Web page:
BookBrowse Reviews The Never-Open Desert Diner by James Anderson

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The Never-Open Desert Diner

by James Anderson

The Never-Open Desert Diner by James Anderson X
The Never-Open Desert Diner by James Anderson
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  • First Published:
    Mar 2016, 304 pages
    Nov 2016, 304 pages


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Book Reviewed by:
Kim Kovacs
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About this Book



The arrival of a mysterious woman in a desolate Southwestern town marks a dark turn of events in this absorbing story.

James Anderson's debut novel, The Never-Open Desert Diner, starts off as an entertaining portrait of life in an American desert but gradually transforms into a grim thriller by the end.

The narrator is Ben Jones, a truck driver and delivery man whose route covers a sparsely populated stretch of highway in the southern Utah desert. He is the area's lifeline, one of the few people accepted by the iconoclasts who call the area home, primarily because he's an outcast himself and understands that the residents live this isolated existence for reasons they don't care to discuss. Eccentric characters abound, such as Walt Butterfield, the 79-year-old proprietor of the Well-Known Desert Diner (so named because it had been featured in a number of movies) who keeps his restaurant in tip-top shape but hasn't opened it in over 30 years – and chases away prospective customers with a shotgun. Another is Reverend John who lugs a 10-foot-tall wooden cross along Ben's route in the hope of attracting congregants to the institution he founded, the First Church of the Desert Cross, "denomination unknown and unimportant." The author acquaints readers with several such denizens in the first few chapters before introducing a fascinating newcomer to the area: Clair, an alluring and mysterious woman Ben encounters squatting in the model home for an abandoned housing development in the middle of nowhere. Clair's appearance triggers a series of events that turns the plot from a pleasant work of fiction to an increasingly suspenseful mystery as long-hidden secrets come to light.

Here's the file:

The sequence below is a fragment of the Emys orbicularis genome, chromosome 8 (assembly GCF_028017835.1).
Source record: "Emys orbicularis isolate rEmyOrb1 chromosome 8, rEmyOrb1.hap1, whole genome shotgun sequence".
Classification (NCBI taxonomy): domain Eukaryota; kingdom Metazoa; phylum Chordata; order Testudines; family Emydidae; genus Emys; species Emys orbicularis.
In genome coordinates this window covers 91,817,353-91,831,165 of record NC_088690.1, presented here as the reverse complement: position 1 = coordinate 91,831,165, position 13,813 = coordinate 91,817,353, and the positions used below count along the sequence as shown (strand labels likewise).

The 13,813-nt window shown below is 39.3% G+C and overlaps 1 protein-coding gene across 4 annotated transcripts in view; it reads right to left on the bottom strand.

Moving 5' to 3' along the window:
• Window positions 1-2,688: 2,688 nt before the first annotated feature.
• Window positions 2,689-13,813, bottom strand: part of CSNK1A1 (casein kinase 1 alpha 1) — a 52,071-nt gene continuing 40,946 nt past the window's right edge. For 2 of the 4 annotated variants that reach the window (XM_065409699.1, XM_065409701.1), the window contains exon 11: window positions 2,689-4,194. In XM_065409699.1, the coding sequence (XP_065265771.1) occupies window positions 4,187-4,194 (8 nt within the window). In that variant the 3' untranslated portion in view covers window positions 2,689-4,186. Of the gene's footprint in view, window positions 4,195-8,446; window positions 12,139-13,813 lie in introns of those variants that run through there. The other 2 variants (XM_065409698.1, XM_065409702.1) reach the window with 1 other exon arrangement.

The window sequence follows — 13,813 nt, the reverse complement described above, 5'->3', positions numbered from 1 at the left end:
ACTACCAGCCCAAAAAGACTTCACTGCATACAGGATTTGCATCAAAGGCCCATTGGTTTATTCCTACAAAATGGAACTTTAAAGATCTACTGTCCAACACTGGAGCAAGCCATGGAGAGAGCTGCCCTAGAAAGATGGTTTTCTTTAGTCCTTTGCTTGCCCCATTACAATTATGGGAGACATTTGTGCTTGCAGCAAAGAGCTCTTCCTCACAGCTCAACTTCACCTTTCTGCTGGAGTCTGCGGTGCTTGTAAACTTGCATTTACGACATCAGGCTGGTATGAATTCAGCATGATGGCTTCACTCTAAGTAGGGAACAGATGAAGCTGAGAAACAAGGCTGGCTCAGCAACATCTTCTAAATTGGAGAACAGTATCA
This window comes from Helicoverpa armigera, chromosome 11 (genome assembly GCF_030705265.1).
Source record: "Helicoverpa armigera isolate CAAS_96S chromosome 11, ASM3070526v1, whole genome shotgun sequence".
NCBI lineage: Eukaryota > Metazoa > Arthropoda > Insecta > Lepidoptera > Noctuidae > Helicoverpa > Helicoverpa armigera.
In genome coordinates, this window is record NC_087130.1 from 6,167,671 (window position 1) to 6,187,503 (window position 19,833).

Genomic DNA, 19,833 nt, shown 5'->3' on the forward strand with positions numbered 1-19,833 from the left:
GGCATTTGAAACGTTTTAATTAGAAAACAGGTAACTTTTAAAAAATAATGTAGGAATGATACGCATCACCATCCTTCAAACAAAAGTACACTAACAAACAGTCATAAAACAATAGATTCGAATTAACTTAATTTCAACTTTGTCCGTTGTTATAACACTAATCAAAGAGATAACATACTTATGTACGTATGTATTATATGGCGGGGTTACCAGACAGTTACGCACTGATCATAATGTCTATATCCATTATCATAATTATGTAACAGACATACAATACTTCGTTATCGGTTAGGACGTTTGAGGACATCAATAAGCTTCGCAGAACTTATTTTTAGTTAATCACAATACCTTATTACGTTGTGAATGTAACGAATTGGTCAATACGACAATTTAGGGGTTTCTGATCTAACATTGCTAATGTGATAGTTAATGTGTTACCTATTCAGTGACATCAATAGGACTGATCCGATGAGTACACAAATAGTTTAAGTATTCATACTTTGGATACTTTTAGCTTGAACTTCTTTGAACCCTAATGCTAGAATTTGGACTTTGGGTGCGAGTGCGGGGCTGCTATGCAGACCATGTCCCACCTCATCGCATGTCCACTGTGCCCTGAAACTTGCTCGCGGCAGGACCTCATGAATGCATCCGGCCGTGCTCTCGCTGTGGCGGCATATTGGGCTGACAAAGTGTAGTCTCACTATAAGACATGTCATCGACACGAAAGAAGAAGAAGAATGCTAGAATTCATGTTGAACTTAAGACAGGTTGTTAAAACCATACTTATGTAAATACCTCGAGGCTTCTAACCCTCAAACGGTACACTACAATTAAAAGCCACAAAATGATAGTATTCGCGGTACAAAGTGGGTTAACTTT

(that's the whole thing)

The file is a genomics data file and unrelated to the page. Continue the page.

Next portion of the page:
At first the book reminded me of Fannie Flagg's writing, with its quirky characters, light humor and ability to portray life in a specific region of the country. But, as the plot progresses it becomes darker and more complex than any of Flagg's offerings, retaining the aforementioned characteristics while adding unexpected facets, creating a truly unforgettable novel. It starts out as a light-hearted romp but by the conclusion, morphs into something entirely different.

Anderson displays an exceptional gift for characterization. He draws the minor characters as idiosyncratic without sacrificing authenticity; each one seems to be a real-life (if somewhat peculiar) individual that readers could well have met. The protagonist is especially likeable and realistically portrayed – a true hero with a good heart beneath his rough and road-weary exterior; his narration is dead on, giving readers a true sense of the person the author is depicting. For example at one point he opines, "The old saying about what doesn't kill you makes you stronger is a nice sentiment, but it isn't true, not on 117. Out in the desert what doesn't kill just pisses you off and will probably kill you the next time." The setting is also inspired – not to mention convincingly rendered - and it almost becomes a character in its own right.

Underpinning the brilliant characters is the author's truly outstanding writing, rich with description:

The rain started before I got back to my truck, just a few huge, round drops that cratered the sand and dirt with loud plops. As is often the case in the desert, the sky directly over my head was blue and clear. The heavy clouds, what there were of them, hugged the rim line of some distant hills. No thunder or lightening. These drops were the scouts, dispersed by wind, announcing the deluge that would arrive shortly. It took less time than I anticipated. A few minutes later the rain pelting my truck sounded like firecrackers. My wipers couldn't move the water off my windshield fast enough to allow me to drive more than thirty miles an hour.

I enjoyed the involving and original plot even though it gets somewhat convoluted toward the end, with unexpected and perhaps unnecessary twists. Also, the author's characterization isn't even across the board; when the bad guy does finally appear he's a bit cartoonish. Otherwise the novel is a stunning debut. Its pitch-perfect tone and vivid descriptions make this one a winner, and I look forward to other books by this very talented author.

Reviewed by Kim Kovacs

This review was originally published in The BookBrowse Review in April 2016, and has been updated for the November 2016 edition. Click here to go to this issue.

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